The benefits of running and being involved in a successful coaching community are plenty. Involvement in a group can make all the difference. Simply by regularly attending a circle you can not only network with fellow coaches but you will also stay informed and potentially become a change maker.
The benefits of running and being involved in a successful coaching community are plenty. Involvement in a group can make all the difference. Simply by regularly attending a circle you can not only network with fellow coaches but you will also stay informed and potentially become a change maker. We would encourage coaches and trainees who are looking to build their practices to join a local group, or even set one up in their area.
1. Contact Kris at the Coaching Academy to set up a Coaching Community for you on www.coaching-communities.com - you will continue to attract new coaches to your group.
2. Use a meeting organiser website such as meetup.com to arrange and promote your events and handle RSVPs. The low quarterly subscription can be shared by your group members.
3. Arrange the meeting for a time that suits YOU. Meetings can be arranged for anytime of the day, any day of the week.You never find a time that works for everyone. Arrange your first meeting and see how it goes before committing to future dates.
4. Make a list of what you will need for each meeting, and keep it in a bag or box that you can just pick up before your next meeting. My Bag Includes:
5. When selecting a venue, think about accessibility, parking (at the time of day you are planning to meet), and whether you’d like a quiet, private environment (like a meeting room at a hotel or business centre), or a more public venue such as a pub or restaurant.
6. Have a topic for each event – your members will have lots of suggestions.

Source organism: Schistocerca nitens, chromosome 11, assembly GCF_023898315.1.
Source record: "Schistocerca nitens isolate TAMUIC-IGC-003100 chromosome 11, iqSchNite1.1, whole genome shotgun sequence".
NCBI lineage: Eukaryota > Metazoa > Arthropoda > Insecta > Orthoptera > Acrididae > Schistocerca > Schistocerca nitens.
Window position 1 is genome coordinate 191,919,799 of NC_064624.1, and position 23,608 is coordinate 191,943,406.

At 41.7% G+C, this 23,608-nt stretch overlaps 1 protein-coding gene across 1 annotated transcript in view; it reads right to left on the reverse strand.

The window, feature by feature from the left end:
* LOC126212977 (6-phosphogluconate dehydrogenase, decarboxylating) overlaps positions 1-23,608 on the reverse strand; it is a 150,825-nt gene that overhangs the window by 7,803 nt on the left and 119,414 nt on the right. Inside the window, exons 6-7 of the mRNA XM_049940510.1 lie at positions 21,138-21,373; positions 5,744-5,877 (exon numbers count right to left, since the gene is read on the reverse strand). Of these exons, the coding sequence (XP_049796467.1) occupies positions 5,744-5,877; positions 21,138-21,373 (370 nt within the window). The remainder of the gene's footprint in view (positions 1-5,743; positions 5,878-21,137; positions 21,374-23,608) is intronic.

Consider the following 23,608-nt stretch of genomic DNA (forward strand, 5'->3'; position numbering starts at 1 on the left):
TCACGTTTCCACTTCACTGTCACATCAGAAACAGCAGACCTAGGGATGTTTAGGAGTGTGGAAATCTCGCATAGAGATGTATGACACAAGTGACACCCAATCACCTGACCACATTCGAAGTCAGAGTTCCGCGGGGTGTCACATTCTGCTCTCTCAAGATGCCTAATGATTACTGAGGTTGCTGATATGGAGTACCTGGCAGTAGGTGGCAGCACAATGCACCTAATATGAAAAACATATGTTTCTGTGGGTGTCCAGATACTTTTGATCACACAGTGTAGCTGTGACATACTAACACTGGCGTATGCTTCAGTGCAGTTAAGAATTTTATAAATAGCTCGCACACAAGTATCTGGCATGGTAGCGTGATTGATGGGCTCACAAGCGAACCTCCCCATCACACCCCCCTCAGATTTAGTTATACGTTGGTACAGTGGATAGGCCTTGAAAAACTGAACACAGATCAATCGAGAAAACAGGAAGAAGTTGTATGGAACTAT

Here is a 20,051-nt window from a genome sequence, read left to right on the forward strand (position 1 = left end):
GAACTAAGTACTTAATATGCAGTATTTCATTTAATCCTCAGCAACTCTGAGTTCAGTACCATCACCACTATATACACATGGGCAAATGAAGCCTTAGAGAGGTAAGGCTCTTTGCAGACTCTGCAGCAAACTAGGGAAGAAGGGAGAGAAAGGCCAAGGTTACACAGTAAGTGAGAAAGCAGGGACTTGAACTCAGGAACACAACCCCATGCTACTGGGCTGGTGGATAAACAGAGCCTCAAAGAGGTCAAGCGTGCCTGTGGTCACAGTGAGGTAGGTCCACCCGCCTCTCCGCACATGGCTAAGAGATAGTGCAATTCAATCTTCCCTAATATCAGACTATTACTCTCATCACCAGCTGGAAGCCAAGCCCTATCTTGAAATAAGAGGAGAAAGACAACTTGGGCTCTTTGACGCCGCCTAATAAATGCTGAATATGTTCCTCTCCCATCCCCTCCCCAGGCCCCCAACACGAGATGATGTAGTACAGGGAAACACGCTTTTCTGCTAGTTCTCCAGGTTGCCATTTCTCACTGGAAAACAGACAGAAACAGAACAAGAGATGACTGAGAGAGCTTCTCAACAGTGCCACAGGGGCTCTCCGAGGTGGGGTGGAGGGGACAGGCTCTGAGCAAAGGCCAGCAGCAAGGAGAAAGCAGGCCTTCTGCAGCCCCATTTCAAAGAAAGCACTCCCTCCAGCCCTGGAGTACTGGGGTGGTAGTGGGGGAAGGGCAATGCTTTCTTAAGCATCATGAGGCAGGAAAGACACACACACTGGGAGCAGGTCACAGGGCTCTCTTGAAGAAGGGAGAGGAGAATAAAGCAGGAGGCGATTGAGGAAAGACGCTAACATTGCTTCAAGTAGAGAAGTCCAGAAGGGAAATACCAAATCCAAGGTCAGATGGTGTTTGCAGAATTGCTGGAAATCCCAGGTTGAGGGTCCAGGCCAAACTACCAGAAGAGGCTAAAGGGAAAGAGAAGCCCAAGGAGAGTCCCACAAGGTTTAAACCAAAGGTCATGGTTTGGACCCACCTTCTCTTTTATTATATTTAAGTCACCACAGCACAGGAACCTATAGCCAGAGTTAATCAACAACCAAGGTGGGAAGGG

7. When attending Accelerator Days, add your county name on your name badge – people will ALWAYS approach you this way. Encourage your fellow group members to do the same, and to promote the group when they meet other coaches from your area.
8. Have a fellow organiser who is happy to run your group if there is an emergency, and you cannot attend at the last minute.
9. Although rules aren’t necessary – guidelines are. At the beginning of each meeting, remind people of what is expected, for example, confidentiality, mutual support, etc.
10. Remember your priorities – if building your coaching practice and generating an income stream is important to you, don’t let running your networking group or coaching community consume too much of your time.
Tags:coaching Coaching Academy coaching circles Coaching Communities community delegates Kris Robertson meetings networking organisers
Posted 1813 Days Ago in: Bev James, Success Stories, TCA Corporate
Huge congratulations go out to our MD, Bev James, for being appointed Director of Mentoring on the new Government initiative "StartUp Loans". £82.5m will be distributed on behalf of the government to help 18 - 24 year olds kick start their businesses and contribute to the growing success of small firms in the UK. Appointed by Chairman of the Board, James Caan, who Bev has worked with for several years on their joint venture for entrepreneurs and business owners
Posted 1821 Days Ago in: Personal Performance Coaching, Personal Success, Tips
Lucy has been struggling with a poor self-image for the past six years. She felt unattractive and strongly believed that men didnít find her sexy. She had a successful career as a management consultant but could not stop feeling bad about herself. Through our sessions, I discovered that Lucy had a younger sister. This younger sister was the pretty one, the one who got all the boys, according to Lucy.